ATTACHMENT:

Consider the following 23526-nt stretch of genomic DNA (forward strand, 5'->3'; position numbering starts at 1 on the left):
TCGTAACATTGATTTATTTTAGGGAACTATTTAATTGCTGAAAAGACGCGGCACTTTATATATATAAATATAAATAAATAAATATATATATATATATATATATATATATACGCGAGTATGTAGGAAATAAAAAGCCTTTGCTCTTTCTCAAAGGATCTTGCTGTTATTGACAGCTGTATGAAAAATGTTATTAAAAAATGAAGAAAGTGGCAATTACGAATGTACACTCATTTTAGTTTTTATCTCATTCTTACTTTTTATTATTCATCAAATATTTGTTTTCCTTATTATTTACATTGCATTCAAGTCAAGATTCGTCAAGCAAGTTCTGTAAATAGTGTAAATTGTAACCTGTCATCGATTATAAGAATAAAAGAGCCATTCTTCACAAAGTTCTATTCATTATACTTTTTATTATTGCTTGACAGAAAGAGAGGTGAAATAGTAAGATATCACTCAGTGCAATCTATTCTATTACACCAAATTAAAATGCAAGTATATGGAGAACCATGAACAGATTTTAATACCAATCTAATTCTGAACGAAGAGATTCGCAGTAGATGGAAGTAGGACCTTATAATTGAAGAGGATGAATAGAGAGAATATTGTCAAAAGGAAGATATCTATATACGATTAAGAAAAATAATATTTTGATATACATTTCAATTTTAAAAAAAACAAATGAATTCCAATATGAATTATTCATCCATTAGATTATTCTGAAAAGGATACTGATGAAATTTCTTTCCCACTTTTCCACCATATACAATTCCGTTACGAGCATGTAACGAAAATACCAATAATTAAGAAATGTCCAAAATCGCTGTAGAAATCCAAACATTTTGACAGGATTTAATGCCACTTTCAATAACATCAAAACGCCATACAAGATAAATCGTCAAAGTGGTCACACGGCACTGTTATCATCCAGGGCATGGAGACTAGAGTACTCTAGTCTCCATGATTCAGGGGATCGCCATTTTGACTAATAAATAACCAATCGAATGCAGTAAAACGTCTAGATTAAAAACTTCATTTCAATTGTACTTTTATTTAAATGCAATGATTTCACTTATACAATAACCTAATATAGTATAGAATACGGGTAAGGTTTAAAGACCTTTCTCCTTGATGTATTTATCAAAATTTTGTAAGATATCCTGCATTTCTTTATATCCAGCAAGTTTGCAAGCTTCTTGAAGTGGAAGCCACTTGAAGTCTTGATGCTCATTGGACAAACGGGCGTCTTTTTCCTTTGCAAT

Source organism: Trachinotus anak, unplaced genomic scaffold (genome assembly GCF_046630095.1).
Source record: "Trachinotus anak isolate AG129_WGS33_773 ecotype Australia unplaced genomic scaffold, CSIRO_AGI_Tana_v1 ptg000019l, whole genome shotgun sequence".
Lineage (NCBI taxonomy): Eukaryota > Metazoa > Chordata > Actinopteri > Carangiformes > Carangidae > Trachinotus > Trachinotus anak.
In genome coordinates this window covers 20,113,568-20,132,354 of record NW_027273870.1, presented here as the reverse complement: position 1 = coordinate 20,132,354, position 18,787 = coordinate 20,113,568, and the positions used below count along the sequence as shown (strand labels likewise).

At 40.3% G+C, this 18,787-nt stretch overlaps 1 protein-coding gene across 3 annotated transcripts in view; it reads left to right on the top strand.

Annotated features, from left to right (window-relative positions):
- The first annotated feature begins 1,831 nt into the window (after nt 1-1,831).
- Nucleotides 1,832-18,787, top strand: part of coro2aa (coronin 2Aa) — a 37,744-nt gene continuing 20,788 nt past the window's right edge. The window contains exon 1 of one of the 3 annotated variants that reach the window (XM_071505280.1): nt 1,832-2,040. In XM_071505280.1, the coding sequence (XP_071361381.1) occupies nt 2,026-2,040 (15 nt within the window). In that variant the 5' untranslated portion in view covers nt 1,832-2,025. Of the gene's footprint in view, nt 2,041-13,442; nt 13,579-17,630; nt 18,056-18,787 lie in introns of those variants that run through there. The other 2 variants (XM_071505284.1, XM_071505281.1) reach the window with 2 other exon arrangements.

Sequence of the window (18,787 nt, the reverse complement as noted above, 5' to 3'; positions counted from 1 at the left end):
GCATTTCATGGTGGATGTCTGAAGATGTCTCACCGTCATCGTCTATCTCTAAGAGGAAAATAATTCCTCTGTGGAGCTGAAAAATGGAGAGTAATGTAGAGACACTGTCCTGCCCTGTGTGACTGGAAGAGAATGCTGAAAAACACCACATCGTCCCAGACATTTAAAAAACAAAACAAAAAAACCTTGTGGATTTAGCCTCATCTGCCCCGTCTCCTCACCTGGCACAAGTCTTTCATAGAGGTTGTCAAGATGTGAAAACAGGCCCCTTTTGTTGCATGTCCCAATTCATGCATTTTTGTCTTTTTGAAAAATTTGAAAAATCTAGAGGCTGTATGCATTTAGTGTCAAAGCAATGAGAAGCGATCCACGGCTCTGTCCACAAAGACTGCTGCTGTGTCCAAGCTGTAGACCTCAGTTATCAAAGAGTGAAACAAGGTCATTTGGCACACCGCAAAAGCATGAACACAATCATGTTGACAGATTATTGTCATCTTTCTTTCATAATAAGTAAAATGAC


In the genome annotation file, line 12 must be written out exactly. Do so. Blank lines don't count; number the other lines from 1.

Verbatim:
GCATTTCATGGTGGATGTCTGAAGATGTCTCACCGTCATCGTCTATCTCTAAGAGGAAAATAATTCCTCTGTGGAGCTGAAAAATGGAGAGTAATGTAGAGACACTGTCCTGCCCTGTGTGACTGGAAGAGAATGCTGAAAAACACCACATCGTCCCAGACATTTAAAAAACAAAACAAAAAAACCTTGTGGATTTAGCCTCATCTGCCCCGTCTCCTCACCTGGCACAAGTCTTTCATAGAGGTTGTCAAGATGTGAAAACAGGCCCCTTTTGTTGCATGTCCCAATTCATGCATTTTTGTCTTTTTGAAAAATTTGAAAAATCTAGAGGCTGTATGCATTTAGTGTCAAAGCAATGAGAAGCGATCCACGGCTCTGTCCACAAAGACTGCTGCTGTGTCCAAGCTGTAGACCTCAGTTATCAAAGAGTGAAACAAGGTCATTTGGCACACCGCAAAAGCATGAACACAATCATGTTGACAGATTATTGTCATCTTTCTTTCATAATAAGTAAAATGAC